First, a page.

Many current and planned research projects rely on permeation of target analytes through polymer membranes. This process has been evaluated as a method for collecting environmental samples from air and water. Passive samplers for formaldehyde and ethylene oxide in air and a range of priority pollutants in water have been developed. At present, various classes of pesticides are being studying using this sampling approach. Beyond providing time weighted average samples; the approach also reduces or eliminates the need for toxic solvents. Protective barriers, such as gloves, represent another type of membrane where chemicals can be expected to permeate. Permeation characteristics of glove materials are being determined.
Development of improved glove materials is planned. These studies involve the development of models based on simple solubility tests. The goal is to create a simple approach for prediction of glove performance. Permeation also is being evaluated as a low cost GC/MS or LC/MS interface for select systems.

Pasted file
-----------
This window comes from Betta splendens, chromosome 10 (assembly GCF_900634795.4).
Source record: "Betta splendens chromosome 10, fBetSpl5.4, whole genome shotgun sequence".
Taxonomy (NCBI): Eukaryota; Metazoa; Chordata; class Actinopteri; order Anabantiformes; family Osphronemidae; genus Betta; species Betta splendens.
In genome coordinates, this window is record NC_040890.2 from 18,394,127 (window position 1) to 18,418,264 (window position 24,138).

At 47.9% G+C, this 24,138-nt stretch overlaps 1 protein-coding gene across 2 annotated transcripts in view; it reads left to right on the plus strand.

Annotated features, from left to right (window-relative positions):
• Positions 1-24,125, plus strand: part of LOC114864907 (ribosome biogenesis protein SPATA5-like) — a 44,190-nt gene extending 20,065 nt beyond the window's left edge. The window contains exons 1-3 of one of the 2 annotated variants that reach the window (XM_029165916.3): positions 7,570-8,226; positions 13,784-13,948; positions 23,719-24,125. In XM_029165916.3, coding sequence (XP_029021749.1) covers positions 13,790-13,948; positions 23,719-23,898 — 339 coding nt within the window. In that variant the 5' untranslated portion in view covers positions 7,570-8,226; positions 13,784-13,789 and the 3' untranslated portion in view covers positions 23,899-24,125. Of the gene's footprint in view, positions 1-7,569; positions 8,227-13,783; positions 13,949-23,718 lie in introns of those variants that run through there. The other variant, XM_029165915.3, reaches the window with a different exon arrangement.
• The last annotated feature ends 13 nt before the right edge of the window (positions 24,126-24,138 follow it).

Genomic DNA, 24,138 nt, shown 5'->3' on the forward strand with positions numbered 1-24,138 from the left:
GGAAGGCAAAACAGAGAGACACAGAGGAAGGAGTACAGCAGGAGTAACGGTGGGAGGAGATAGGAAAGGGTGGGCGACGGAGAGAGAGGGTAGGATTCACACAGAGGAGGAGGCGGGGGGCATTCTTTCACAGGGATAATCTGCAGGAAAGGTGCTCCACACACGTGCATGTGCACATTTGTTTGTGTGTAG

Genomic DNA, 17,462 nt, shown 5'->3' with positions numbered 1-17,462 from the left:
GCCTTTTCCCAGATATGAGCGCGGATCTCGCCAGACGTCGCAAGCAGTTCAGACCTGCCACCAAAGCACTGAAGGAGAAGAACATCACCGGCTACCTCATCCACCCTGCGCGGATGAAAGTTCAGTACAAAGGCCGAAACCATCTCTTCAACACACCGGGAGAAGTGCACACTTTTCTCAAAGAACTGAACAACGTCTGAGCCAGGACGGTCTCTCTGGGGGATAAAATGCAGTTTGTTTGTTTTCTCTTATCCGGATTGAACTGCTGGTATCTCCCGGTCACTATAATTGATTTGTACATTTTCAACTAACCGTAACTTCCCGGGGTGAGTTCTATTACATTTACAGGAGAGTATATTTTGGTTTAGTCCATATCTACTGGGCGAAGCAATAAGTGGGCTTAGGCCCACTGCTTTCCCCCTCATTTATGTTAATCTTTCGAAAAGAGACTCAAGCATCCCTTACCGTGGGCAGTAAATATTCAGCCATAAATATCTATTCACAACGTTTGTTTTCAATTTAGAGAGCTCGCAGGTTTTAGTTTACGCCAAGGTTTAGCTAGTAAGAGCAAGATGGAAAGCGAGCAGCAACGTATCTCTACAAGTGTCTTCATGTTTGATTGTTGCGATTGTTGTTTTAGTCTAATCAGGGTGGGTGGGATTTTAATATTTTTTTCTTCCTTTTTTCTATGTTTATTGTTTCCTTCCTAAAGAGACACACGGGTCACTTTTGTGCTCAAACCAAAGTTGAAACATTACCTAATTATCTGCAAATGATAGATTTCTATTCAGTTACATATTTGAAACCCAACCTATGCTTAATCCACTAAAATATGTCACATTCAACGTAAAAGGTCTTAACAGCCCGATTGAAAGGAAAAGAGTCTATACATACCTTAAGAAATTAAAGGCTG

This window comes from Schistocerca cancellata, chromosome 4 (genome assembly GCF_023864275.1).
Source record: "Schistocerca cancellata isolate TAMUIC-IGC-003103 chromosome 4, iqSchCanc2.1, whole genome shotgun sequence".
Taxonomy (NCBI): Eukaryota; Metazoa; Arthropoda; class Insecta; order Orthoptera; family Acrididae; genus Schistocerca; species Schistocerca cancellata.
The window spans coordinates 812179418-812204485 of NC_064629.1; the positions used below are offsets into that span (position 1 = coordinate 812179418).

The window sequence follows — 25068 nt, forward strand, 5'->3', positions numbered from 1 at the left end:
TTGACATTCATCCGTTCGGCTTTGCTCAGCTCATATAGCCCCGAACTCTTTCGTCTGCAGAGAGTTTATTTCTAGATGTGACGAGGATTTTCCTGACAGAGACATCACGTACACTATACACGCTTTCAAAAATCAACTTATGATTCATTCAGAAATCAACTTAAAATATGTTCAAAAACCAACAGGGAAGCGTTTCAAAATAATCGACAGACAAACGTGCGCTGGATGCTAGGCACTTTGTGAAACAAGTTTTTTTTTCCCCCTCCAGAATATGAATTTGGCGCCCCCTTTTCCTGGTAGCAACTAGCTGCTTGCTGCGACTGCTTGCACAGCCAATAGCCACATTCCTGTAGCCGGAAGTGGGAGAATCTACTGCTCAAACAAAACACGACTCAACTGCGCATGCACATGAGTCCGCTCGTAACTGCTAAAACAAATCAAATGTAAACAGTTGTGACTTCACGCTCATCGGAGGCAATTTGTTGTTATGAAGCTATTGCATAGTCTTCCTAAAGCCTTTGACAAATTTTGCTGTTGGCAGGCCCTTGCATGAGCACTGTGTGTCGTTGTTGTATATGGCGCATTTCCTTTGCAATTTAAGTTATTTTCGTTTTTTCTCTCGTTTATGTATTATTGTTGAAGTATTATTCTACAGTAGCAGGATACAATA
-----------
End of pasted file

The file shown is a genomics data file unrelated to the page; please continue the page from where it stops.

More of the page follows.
The method of Principal Component Analysis is being applied to a number of data sets. Research in this area falls into two general areas. There are several projects where the method is used to either identify or characterize complex chromatographic results obtained from samples such as whiskey, coffee, wine or other beverages. With these projects, the goals are to develop artificial intelligence systems that automatically identify contaminants, classify samples, or gain understanding about how the beverage was produced. The process also is being applied to three-dimensional data sets such as 2-D NMR and GC/MS. Using PCA it is possible to remove noise and artifacts from the data, dramatically improving signal to noise and data quality.
By using a mass spectrometer as a gas chromatographic detector, it is possible to employ stable isotopes of hydrogen, carbon, nitrogen and oxygen as tracers for evaluating a range of biological systems. Unlike studies involving radioactive labels, this approach not only provides information about the incorporation of a label - it yields specific location. Methods are currently being developed that determine enrichment levels and positional information for the majority of the amino acids and are being applied to bacterial and mammalian systems.
Figure 1. Quantification of priority pollutant metals as dibenzyldithiocarbamate complexes.